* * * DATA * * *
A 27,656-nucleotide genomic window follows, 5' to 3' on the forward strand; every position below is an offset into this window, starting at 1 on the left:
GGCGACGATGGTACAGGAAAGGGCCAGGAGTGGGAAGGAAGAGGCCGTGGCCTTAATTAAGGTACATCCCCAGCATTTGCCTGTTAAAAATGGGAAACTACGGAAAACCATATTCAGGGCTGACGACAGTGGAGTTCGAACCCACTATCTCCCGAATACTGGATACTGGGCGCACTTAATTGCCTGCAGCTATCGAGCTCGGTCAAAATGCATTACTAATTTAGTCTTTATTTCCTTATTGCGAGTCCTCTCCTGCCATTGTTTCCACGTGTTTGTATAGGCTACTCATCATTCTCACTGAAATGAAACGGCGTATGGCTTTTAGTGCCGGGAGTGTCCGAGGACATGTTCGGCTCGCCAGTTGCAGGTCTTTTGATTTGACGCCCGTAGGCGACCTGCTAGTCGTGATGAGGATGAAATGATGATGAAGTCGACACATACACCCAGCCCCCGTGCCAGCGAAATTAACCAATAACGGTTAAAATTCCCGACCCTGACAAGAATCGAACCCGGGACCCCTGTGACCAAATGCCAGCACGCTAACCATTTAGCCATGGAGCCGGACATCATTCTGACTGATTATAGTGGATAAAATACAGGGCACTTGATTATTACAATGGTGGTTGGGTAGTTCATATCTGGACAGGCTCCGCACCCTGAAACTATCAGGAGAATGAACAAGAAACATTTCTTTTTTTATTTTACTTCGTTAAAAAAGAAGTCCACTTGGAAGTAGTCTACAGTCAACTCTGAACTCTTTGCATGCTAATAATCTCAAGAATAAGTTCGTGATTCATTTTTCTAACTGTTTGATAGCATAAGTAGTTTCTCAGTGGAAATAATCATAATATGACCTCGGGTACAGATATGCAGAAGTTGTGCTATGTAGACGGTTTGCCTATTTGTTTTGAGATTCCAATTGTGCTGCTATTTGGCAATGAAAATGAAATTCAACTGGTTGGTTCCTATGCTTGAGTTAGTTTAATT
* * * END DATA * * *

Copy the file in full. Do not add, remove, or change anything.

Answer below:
A 27,656-nucleotide genomic window follows, 5' to 3' on the forward strand; every position below is an offset into this window, starting at 1 on the left:
GGCGACGATGGTACAGGAAAGGGCCAGGAGTGGGAAGGAAGAGGCCGTGGCCTTAATTAAGGTACATCCCCAGCATTTGCCTGTTAAAAATGGGAAACTACGGAAAACCATATTCAGGGCTGACGACAGTGGAGTTCGAACCCACTATCTCCCGAATACTGGATACTGGGCGCACTTAATTGCCTGCAGCTATCGAGCTCGGTCAAAATGCATTACTAATTTAGTCTTTATTTCCTTATTGCGAGTCCTCTCCTGCCATTGTTTCCACGTGTTTGTATAGGCTACTCATCATTCTCACTGAAATGAAACGGCGTATGGCTTTTAGTGCCGGGAGTGTCCGAGGACATGTTCGGCTCGCCAGTTGCAGGTCTTTTGATTTGACGCCCGTAGGCGACCTGCTAGTCGTGATGAGGATGAAATGATGATGAAGTCGACACATACACCCAGCCCCCGTGCCAGCGAAATTAACCAATAACGGTTAAAATTCCCGACCCTGACAAGAATCGAACCCGGGACCCCTGTGACCAAATGCCAGCACGCTAACCATTTAGCCATGGAGCCGGACATCATTCTGACTGATTATAGTGGATAAAATACAGGGCACTTGATTATTACAATGGTGGTTGGGTAGTTCATATCTGGACAGGCTCCGCACCCTGAAACTATCAGGAGAATGAACAAGAAACATTTCTTTTTTTATTTTACTTCGTTAAAAAAGAAGTCCACTTGGAAGTAGTCTACAGTCAACTCTGAACTCTTTGCATGCTAATAATCTCAAGAATAAGTTCGTGATTCATTTTTCTAACTGTTTGATAGCATAAGTAGTTTCTCAGTGGAAATAATCATAATATGACCTCGGGTACAGATATGCAGAAGTTGTGCTATGTAGACGGTTTGCCTATTTGTTTTGAGATTCCAATTGTGCTGCTATTTGGCAATGAAAATGAAATTCAACTGGTTGGTTCCTATGCTTGAGTTAGTTTAATT